Gamma Scalping Trading Strategy

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Written By
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Written By
Dan Buckley
Dan Buckley is an US-based trader, consultant, and part-time writer with a background in macroeconomics and mathematical finance. He trades and writes about a variety of asset classes, including equities, fixed income, commodities, currencies, and interest rates. As a writer, his goal is to explain trading and finance concepts in levels of detail that could appeal to a range of audiences, from novice traders to those with more experienced backgrounds.

Gamma scalping is an advanced options trading strategy that capitalizes on the changes in an option’s delta, trying to profit from short-term price movements.

In this article we break down the concept.


Key Takeaways – Gamma Scalping

  • Market Neutrality
    • Gamma scalping allows traders to manage risk in volatile markets by adjusting their positions to remain delta neutral.
  • Gamma Trade Execution
    • Selling shares as the price rises (to maintain delta neutrality)
    • Buying back shares as the price falls (ditto)
  • Potential Profit Scenario
    • By continuously adjusting the delta hedge as the price fluctuates, the trader can potentially profit from the changing gamma values, as described in our example below.
  • Exit Strategy
    • Closing the option position as expiration approaches or when volatility is expected to decrease is a reasonable exit strategy for this type of trade.
  • Cost Consideration
    • Effective in high volatility environments, but transaction costs can erode profits, so it requires careful cost management.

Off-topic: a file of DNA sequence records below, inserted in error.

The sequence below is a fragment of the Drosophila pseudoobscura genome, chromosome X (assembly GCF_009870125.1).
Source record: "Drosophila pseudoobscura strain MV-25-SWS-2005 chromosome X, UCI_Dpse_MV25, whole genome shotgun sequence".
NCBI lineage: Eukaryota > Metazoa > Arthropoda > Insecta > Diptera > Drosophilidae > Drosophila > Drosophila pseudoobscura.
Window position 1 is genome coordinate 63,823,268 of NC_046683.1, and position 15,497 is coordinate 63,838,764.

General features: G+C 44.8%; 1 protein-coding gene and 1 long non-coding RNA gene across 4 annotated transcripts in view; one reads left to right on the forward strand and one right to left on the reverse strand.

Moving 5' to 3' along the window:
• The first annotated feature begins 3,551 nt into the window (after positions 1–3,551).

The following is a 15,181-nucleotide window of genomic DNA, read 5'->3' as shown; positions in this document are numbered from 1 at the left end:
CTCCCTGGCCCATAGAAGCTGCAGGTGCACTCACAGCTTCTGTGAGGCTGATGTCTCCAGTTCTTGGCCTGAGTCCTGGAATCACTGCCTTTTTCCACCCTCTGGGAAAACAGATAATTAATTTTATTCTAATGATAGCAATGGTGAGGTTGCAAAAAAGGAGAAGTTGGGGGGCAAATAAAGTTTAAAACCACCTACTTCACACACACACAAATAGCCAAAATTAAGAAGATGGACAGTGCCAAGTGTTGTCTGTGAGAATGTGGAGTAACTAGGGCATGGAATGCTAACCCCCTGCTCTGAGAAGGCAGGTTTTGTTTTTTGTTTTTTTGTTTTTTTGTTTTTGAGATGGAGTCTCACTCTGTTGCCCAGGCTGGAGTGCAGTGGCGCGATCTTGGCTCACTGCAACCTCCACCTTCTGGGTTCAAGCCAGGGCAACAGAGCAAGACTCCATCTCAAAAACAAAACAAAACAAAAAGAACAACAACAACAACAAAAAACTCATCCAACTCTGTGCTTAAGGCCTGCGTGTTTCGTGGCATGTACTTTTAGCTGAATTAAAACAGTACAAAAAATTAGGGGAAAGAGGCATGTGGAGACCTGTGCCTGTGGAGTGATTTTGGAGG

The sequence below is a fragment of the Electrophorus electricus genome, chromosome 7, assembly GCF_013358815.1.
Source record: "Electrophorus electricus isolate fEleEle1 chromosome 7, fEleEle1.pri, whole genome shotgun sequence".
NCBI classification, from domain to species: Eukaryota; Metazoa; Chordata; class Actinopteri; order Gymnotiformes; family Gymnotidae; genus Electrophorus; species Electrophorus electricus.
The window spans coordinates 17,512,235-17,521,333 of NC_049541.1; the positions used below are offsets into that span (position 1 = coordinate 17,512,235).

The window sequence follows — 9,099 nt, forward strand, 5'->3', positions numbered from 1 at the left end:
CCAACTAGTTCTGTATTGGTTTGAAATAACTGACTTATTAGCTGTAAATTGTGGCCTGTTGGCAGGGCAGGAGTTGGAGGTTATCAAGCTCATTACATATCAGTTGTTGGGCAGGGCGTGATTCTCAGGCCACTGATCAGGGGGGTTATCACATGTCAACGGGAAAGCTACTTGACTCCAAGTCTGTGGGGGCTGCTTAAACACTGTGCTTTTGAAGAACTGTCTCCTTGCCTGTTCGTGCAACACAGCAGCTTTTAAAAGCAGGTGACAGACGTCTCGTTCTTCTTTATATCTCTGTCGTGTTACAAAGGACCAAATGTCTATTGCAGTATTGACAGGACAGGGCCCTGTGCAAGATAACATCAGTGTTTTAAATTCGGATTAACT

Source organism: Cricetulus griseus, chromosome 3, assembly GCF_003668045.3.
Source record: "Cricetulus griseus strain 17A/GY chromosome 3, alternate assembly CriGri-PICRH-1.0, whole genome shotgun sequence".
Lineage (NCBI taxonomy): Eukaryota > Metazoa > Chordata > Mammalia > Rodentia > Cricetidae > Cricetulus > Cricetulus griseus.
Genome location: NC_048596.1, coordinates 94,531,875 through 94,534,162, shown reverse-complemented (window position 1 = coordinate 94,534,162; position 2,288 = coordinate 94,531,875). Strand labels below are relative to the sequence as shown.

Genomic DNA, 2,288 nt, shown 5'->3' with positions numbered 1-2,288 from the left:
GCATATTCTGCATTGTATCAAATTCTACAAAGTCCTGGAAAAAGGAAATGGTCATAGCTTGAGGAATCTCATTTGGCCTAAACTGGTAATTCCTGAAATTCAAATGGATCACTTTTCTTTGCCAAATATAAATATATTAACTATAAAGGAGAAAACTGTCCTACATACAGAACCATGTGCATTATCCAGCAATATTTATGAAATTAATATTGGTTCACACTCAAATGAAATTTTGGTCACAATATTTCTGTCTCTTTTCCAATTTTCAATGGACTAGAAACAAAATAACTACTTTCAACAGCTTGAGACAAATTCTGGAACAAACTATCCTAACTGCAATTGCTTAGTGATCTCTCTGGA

First some basics:

Understanding the Greeks


Gamma measures the rate of change in an option’s delta as the price of the underlying asset fluctuates.


This reflects how much the option’s price changes in relation to the underlying asset’s price movement.

Related: Greeks to Know in Options Pricing



Delta-Neutral Position

Gamma scalping strives to maintain a delta-neutral position.

This means the overall gamma exposure in your options portfolio is close to zero.


Mechanics of Gamma Scalping

Adjusting Positions

The trader actively buys and sells options contracts to keep the delta close to zero.

Capitalizing on Gamma Shifts

As the underlying asset’s price moves, the gamma of the options contracts changes.

The trader exploits these shifts to potentially generate profits.

Hedging with Underlying Asset

Gamma scalping often involves taking an opposite position in the underlying asset to hedge against directional price movements.


Gamma Scalping Trade Example

Let’s illustrate a simplified example of a regular gamma scalping trade.

Keep in mind that this is for educational purposes, and real-world trading involves more complex scenarios.


  • Underlying Asset: XYZ stock currently trading at $100.
  • Options: We’ll focus on at-the-money (ATM) call options expiring in one week.
  • Assumptions: Let’s say the option’s delta is 0.5 and gamma is 0.05. This means:
    • For every $1 increase in XYZ, the call option price should rise by $0.50.
    • Every $1 change in XYZ price increases the option’s gamma by 0.05.

Step 1: Establish Delta-Neutral Position

  1. Buy Options: You buy 1 ATM call options on XYZ (1 contract = 100 options) at a cost of $2.00 per share ($200 total).
  2. Hedge with Stock: To make the position delta-neutral, you short-sell 50 shares of XYZ stock (1 contract x 0.5 delta x 100 shares).

Step 2: Price Movement and Gamma Impact

  • XYZ Rises to $102: